Sunday, February 26, 2006

A Man For All (Basketball) Seasons

This post was meant to be written shortly after the BYU-UNLV game a couple of weeks ago. As this blog isn't something I do for a living, a lot of things managed to get in the way of writing the last two weeks. In the meantime, what was perhaps not completely obvious has become more readily evident. That said. . .

I was happy to have Steve Cleveland at BYU. I will be forever grateful to him for resurrecting the BYU basketball program. The game that perhaps stands out as an example of the best of Cleveland's coaching ability was the 2000 conference tournament victory ending a 12-game losing streak against the University of Utah. Cleveland and his assistants went over several scenarios into the early hours of the morning on how to beat Utah, and nothing clicked. Finally Cleveland determined that Eric Nielsen, a steady but generally unspectacular player, could beat Utah's best player, Hanno Mottola, off the dribble. Three new plays were drawn up for Nielsen. He finished with a career-high 17 points, and the rivalry was back.

But although the team got back to a respectable level, there was always something lacking. Perhaps the best team under Cleveland was the 2003-2004 version with a future NBA first-round pick in Rafael Araujo. That team beat Oklahoma State (which later made it to the Final Four) and had then-USC coach Henry Bibby saying that BYU was one of the top three teams in the West, along with Stanford and Arizona. As much talent as that team had, however, they were inconsistent. They also continued a trend under Cleveland of losing their only game in the NCAA tournament. You could blame the latter two losses on getting matched against teams that were used to tournament-level play (UConn and Syracuse), and maybe that was just bad luck. Nevertheless, BYU's loss to Syracuse came despite many thinking that the Cougars would take the Orangemen out. That Cougar team was the aforementioned group that beat a future Final Four entrant.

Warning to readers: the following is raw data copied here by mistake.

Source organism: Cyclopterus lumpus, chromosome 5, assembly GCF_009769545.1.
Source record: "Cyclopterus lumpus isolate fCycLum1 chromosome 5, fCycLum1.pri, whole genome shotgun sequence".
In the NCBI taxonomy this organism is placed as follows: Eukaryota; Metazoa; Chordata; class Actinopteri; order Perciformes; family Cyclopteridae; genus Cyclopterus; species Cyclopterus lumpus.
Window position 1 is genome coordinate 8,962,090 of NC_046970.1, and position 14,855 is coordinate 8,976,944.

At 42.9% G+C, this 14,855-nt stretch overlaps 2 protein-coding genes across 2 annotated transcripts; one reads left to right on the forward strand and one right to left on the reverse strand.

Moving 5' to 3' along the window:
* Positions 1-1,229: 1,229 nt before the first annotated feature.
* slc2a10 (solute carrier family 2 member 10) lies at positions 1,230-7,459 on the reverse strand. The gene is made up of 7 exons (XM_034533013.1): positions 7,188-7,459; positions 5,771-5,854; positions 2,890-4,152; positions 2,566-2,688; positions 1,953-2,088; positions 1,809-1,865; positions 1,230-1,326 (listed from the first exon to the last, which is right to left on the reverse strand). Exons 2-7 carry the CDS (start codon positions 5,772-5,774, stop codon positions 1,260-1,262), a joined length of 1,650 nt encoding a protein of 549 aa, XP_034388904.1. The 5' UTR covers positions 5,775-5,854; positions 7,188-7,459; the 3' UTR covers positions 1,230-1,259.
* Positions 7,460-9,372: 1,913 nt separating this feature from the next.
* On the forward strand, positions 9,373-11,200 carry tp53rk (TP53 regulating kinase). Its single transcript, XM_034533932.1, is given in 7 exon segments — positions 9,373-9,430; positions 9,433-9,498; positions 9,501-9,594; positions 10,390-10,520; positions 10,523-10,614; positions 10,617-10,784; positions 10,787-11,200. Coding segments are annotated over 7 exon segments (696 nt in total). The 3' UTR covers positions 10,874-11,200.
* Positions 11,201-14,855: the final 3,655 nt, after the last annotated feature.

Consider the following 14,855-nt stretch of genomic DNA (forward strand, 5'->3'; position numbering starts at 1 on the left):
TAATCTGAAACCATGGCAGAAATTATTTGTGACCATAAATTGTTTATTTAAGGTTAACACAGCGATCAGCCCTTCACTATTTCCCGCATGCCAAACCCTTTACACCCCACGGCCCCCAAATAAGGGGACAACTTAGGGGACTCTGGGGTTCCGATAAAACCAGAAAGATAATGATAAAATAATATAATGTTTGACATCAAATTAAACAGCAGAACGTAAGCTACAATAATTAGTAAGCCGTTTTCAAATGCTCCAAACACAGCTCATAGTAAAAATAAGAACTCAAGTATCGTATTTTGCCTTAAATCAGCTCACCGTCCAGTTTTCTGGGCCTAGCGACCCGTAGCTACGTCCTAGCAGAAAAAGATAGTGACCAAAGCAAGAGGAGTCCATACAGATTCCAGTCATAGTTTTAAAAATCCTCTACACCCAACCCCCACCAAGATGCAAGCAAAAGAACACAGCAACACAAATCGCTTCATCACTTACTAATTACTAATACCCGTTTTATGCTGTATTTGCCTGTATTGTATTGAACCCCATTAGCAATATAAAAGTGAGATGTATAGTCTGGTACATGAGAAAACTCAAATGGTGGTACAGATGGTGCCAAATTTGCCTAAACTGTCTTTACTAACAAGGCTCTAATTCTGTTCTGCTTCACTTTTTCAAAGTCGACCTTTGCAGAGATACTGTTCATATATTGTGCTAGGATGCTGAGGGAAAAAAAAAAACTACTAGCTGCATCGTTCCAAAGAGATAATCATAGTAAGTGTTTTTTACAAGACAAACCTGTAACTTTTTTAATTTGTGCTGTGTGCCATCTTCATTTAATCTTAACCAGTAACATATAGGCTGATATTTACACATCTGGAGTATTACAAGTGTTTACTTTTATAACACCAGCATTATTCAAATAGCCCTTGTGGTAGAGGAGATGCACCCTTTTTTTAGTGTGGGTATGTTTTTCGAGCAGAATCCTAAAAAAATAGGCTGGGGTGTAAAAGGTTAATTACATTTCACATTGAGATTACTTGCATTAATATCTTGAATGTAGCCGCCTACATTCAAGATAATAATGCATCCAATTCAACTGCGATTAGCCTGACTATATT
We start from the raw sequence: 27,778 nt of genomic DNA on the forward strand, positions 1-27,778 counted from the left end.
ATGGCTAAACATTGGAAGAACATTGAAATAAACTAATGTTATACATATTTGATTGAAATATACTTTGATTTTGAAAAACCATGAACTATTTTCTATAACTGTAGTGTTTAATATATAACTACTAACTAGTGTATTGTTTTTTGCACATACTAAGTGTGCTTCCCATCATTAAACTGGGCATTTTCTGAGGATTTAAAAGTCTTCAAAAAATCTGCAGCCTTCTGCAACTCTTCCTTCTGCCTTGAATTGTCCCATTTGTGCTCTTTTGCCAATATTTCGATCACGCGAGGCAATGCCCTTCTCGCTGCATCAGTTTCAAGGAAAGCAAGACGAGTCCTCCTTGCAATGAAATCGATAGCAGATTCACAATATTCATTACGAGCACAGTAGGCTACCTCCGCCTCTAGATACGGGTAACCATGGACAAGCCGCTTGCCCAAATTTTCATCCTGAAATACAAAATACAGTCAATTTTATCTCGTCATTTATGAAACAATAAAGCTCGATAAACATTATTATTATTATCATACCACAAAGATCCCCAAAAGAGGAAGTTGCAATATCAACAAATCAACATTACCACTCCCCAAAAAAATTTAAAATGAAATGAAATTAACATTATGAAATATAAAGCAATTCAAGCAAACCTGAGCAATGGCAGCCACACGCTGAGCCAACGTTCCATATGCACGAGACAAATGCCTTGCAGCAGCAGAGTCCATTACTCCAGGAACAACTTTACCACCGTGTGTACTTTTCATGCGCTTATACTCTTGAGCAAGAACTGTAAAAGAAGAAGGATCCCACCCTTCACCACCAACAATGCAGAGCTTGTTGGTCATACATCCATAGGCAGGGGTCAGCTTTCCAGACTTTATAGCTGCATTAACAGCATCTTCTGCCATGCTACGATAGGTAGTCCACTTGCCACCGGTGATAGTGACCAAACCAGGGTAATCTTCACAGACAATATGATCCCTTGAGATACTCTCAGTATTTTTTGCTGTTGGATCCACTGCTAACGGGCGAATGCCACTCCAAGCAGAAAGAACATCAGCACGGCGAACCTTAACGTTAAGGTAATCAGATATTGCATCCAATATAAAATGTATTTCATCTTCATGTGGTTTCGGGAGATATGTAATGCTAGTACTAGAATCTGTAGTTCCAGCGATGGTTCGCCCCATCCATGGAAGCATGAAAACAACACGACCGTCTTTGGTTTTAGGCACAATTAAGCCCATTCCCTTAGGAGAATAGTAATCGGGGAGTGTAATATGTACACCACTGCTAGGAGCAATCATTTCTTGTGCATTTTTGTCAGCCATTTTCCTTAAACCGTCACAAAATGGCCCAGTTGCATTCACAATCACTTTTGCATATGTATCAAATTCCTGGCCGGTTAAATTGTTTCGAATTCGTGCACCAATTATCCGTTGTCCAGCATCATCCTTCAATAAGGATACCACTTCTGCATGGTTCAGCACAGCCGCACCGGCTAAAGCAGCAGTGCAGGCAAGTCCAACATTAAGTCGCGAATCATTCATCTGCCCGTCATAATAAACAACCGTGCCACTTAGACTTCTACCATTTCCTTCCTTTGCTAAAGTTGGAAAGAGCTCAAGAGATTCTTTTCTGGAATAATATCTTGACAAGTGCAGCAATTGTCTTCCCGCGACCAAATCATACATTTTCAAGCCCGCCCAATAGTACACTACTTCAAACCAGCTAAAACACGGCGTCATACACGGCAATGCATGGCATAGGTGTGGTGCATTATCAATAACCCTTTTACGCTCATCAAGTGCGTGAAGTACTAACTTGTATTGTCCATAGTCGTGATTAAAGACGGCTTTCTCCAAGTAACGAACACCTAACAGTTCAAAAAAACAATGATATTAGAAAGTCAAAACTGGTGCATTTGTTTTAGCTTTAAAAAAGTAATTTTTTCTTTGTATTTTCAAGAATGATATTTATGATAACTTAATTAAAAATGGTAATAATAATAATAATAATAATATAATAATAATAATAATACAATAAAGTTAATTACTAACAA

Last year saw BYU take a major step backward, and, after leaving for Fresno State, Cleveland said he had accomplished everything that he felt he could at BYU. Enter Dave Rose. What I see with his team this year is passion and toughness. After a loss at Utah that seemingly stopped BYU's momentum, the Cougars jumped all over UNLV at home. Then the Rebels fought their way back and took the lead. I suspected that, as in years past, BYU would not be able to pull this one out--they wouldn't be mentally tough enough. To my very pleasant surprise, BYU turned the tables on UNLV and were the tougher team down the stretch. Since that game, they've won twice on the road and beat San Diego State at home, pulling away at the end by making all eight of their free throws in the last 53 seconds.

As most know, Dave Rose played for the "Phi Slamma Jamma" Houston Cougars team with Hakeem Olajuwon and Clyde Drexler. As talented as that team was, they lost in the championship to North Carolina State, a team that kept winning close games. Rose has taken that lesson learned and applied it to his philosophy of coaching. He says that he won't be the one to tell his team they can't win. That right there, I believe, is the difference between Dave Rose and Steve Cleveland. Steve Cleveland felt he had done all he could at BYU. He didn't feel he could do any better with the talent pool he could get there. Dave Rose doesn't feel that way. He believes the "better" team doesn't always win, and that, even if his team isn't "better", what's to stop them from playing better than the other team in any given situation? That succinctly illustrates why he is likely the right man to coach BYU for a long time to come.

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